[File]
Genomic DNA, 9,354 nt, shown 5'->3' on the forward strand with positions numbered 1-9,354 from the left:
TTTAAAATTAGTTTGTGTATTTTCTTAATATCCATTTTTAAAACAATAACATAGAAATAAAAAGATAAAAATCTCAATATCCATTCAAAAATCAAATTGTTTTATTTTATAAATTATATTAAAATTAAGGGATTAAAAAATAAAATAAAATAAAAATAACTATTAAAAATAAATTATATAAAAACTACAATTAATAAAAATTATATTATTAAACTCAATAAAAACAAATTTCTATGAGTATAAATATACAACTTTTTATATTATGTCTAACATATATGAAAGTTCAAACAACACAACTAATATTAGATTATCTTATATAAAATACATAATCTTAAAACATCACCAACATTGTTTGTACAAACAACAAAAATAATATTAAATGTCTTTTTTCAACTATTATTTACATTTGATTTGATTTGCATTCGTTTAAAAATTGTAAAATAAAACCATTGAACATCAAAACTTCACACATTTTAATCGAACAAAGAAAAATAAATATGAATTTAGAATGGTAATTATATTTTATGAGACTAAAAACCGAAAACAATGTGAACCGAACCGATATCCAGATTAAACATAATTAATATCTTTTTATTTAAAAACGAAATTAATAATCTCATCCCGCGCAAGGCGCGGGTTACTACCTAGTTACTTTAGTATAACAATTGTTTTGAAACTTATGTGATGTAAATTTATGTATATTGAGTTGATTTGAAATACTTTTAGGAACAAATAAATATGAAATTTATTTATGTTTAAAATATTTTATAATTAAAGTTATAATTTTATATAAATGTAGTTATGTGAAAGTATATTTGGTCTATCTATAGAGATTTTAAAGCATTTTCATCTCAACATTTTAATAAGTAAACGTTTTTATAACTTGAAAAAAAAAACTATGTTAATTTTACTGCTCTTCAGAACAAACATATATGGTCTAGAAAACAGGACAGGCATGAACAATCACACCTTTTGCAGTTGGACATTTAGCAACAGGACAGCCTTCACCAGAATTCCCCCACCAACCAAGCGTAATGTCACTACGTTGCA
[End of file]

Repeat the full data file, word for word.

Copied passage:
Genomic DNA, 9,354 nt, shown 5'->3' on the forward strand with positions numbered 1-9,354 from the left:
TTTAAAATTAGTTTGTGTATTTTCTTAATATCCATTTTTAAAACAATAACATAGAAATAAAAAGATAAAAATCTCAATATCCATTCAAAAATCAAATTGTTTTATTTTATAAATTATATTAAAATTAAGGGATTAAAAAATAAAATAAAATAAAAATAACTATTAAAAATAAATTATATAAAAACTACAATTAATAAAAATTATATTATTAAACTCAATAAAAACAAATTTCTATGAGTATAAATATACAACTTTTTATATTATGTCTAACATATATGAAAGTTCAAACAACACAACTAATATTAGATTATCTTATATAAAATACATAATCTTAAAACATCACCAACATTGTTTGTACAAACAACAAAAATAATATTAAATGTCTTTTTTCAACTATTATTTACATTTGATTTGATTTGCATTCGTTTAAAAATTGTAAAATAAAACCATTGAACATCAAAACTTCACACATTTTAATCGAACAAAGAAAAATAAATATGAATTTAGAATGGTAATTATATTTTATGAGACTAAAAACCGAAAACAATGTGAACCGAACCGATATCCAGATTAAACATAATTAATATCTTTTTATTTAAAAACGAAATTAATAATCTCATCCCGCGCAAGGCGCGGGTTACTACCTAGTTACTTTAGTATAACAATTGTTTTGAAACTTATGTGATGTAAATTTATGTATATTGAGTTGATTTGAAATACTTTTAGGAACAAATAAATATGAAATTTATTTATGTTTAAAATATTTTATAATTAAAGTTATAATTTTATATAAATGTAGTTATGTGAAAGTATATTTGGTCTATCTATAGAGATTTTAAAGCATTTTCATCTCAACATTTTAATAAGTAAACGTTTTTATAACTTGAAAAAAAAAACTATGTTAATTTTACTGCTCTTCAGAACAAACATATATGGTCTAGAAAACAGGACAGGCATGAACAATCACACCTTTTGCAGTTGGACATTTAGCAACAGGACAGCCTTCACCAGAATTCCCCCACCAACCAAGCGTAATGTCACTACGTTGCA